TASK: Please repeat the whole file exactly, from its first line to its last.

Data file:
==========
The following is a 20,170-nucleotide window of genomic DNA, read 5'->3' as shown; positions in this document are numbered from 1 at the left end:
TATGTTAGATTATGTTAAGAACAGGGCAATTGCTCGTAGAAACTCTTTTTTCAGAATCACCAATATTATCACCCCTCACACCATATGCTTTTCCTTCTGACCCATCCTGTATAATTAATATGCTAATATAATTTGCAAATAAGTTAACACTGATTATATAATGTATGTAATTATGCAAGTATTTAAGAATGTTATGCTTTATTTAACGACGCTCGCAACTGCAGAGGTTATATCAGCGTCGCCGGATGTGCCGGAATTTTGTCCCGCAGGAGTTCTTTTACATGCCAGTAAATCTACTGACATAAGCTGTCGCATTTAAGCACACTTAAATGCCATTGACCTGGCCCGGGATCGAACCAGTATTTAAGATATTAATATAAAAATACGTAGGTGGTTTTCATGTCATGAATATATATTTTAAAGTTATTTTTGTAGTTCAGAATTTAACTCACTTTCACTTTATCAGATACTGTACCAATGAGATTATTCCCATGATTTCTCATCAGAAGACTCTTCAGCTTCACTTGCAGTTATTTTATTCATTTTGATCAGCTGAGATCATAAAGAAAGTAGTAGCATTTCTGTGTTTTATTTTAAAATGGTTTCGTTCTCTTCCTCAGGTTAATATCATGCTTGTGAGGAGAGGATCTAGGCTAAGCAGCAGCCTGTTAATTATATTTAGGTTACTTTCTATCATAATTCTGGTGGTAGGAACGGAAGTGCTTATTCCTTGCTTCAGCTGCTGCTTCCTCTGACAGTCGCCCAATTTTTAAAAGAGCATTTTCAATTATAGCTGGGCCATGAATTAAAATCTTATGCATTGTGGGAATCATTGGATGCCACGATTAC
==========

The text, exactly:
The following is a 20,170-nucleotide window of genomic DNA, read 5'->3' as shown; positions in this document are numbered from 1 at the left end:
TATGTTAGATTATGTTAAGAACAGGGCAATTGCTCGTAGAAACTCTTTTTTCAGAATCACCAATATTATCACCCCTCACACCATATGCTTTTCCTTCTGACCCATCCTGTATAATTAATATGCTAATATAATTTGCAAATAAGTTAACACTGATTATATAATGTATGTAATTATGCAAGTATTTAAGAATGTTATGCTTTATTTAACGACGCTCGCAACTGCAGAGGTTATATCAGCGTCGCCGGATGTGCCGGAATTTTGTCCCGCAGGAGTTCTTTTACATGCCAGTAAATCTACTGACATAAGCTGTCGCATTTAAGCACACTTAAATGCCATTGACCTGGCCCGGGATCGAACCAGTATTTAAGATATTAATATAAAAATACGTAGGTGGTTTTCATGTCATGAATATATATTTTAAAGTTATTTTTGTAGTTCAGAATTTAACTCACTTTCACTTTATCAGATACTGTACCAATGAGATTATTCCCATGATTTCTCATCAGAAGACTCTTCAGCTTCACTTGCAGTTATTTTATTCATTTTGATCAGCTGAGATCATAAAGAAAGTAGTAGCATTTCTGTGTTTTATTTTAAAATGGTTTCGTTCTCTTCCTCAGGTTAATATCATGCTTGTGAGGAGAGGATCTAGGCTAAGCAGCAGCCTGTTAATTATATTTAGGTTACTTTCTATCATAATTCTGGTGGTAGGAACGGAAGTGCTTATTCCTTGCTTCAGCTGCTGCTTCCTCTGACAGTCGCCCAATTTTTAAAAGAGCATTTTCAATTATAGCTGGGCCATGAATTAAAATCTTATGCATTGTGGGAATCATTGGATGCCACGATTAC